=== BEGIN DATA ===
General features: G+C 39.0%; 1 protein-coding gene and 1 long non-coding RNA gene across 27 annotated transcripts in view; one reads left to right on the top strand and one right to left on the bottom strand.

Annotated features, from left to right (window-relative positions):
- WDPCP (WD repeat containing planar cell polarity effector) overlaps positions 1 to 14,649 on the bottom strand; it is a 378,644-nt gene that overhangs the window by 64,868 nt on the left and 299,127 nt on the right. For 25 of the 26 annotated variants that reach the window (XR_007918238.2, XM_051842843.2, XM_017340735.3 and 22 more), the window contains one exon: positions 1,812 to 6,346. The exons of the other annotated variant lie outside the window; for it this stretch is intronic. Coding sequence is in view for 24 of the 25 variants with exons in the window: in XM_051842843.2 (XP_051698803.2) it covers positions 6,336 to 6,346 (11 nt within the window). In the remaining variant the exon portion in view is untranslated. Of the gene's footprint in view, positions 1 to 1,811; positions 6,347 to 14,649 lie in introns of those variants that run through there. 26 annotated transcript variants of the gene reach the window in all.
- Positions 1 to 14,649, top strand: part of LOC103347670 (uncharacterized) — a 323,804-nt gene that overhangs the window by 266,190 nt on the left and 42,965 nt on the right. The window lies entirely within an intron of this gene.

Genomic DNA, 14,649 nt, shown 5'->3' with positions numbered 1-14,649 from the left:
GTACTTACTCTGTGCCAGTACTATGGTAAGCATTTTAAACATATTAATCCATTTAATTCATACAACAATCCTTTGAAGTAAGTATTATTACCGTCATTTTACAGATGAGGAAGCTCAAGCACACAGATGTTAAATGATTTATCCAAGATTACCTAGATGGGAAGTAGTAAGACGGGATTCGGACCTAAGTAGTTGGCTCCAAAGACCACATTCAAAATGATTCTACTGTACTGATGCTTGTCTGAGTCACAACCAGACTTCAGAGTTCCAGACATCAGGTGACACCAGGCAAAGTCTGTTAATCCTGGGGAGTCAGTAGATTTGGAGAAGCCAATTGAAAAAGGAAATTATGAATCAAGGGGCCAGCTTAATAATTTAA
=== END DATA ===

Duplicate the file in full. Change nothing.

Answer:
General features: G+C 39.0%; 1 protein-coding gene and 1 long non-coding RNA gene across 27 annotated transcripts in view; one reads left to right on the top strand and one right to left on the bottom strand.

Annotated features, from left to right (window-relative positions):
- WDPCP (WD repeat containing planar cell polarity effector) overlaps positions 1 to 14,649 on the bottom strand; it is a 378,644-nt gene that overhangs the window by 64,868 nt on the left and 299,127 nt on the right. For 25 of the 26 annotated variants that reach the window (XR_007918238.2, XM_051842843.2, XM_017340735.3 and 22 more), the window contains one exon: positions 1,812 to 6,346. The exons of the other annotated variant lie outside the window; for it this stretch is intronic. Coding sequence is in view for 24 of the 25 variants with exons in the window: in XM_051842843.2 (XP_051698803.2) it covers positions 6,336 to 6,346 (11 nt within the window). In the remaining variant the exon portion in view is untranslated. Of the gene's footprint in view, positions 1 to 1,811; positions 6,347 to 14,649 lie in introns of those variants that run through there. 26 annotated transcript variants of the gene reach the window in all.
- Positions 1 to 14,649, top strand: part of LOC103347670 (uncharacterized) — a 323,804-nt gene that overhangs the window by 266,190 nt on the left and 42,965 nt on the right. The window lies entirely within an intron of this gene.

Genomic DNA, 14,649 nt, shown 5'->3' with positions numbered 1-14,649 from the left:
GTACTTACTCTGTGCCAGTACTATGGTAAGCATTTTAAACATATTAATCCATTTAATTCATACAACAATCCTTTGAAGTAAGTATTATTACCGTCATTTTACAGATGAGGAAGCTCAAGCACACAGATGTTAAATGATTTATCCAAGATTACCTAGATGGGAAGTAGTAAGACGGGATTCGGACCTAAGTAGTTGGCTCCAAAGACCACATTCAAAATGATTCTACTGTACTGATGCTTGTCTGAGTCACAACCAGACTTCAGAGTTCCAGACATCAGGTGACACCAGGCAAAGTCTGTTAATCCTGGGGAGTCAGTAGATTTGGAGAAGCCAATTGAAAAAGGAAATTATGAATCAAGGGGCCAGCTTAATAATTTAA